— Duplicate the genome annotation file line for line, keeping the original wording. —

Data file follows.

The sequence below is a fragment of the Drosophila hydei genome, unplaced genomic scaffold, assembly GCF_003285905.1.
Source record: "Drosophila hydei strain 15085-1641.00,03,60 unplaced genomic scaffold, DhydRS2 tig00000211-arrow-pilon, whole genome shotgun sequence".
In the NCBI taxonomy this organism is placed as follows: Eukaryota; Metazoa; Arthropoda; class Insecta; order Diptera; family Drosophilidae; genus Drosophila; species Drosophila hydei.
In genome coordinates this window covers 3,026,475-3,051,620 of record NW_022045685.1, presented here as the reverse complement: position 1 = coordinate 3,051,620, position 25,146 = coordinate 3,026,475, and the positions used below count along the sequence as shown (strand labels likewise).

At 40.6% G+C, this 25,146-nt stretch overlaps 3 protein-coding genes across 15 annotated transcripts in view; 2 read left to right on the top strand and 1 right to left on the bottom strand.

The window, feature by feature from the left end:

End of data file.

The sequence below is a fragment of the Drosophila hydei genome, unplaced genomic scaffold, assembly GCF_003285905.1.
Source record: "Drosophila hydei strain 15085-1641.00,03,60 unplaced genomic scaffold, DhydRS2 tig00000211-arrow-pilon, whole genome shotgun sequence".
In the NCBI taxonomy this organism is placed as follows: Eukaryota; Metazoa; Arthropoda; class Insecta; order Diptera; family Drosophilidae; genus Drosophila; species Drosophila hydei.
In genome coordinates this window covers 3,026,475-3,051,620 of record NW_022045685.1, presented here as the reverse complement: position 1 = coordinate 3,051,620, position 25,146 = coordinate 3,026,475, and the positions used below count along the sequence as shown (strand labels likewise).

At 40.6% G+C, this 25,146-nt stretch overlaps 3 protein-coding genes across 15 annotated transcripts in view; 2 read left to right on the top strand and 1 right to left on the bottom strand.

The window, feature by feature from the left end: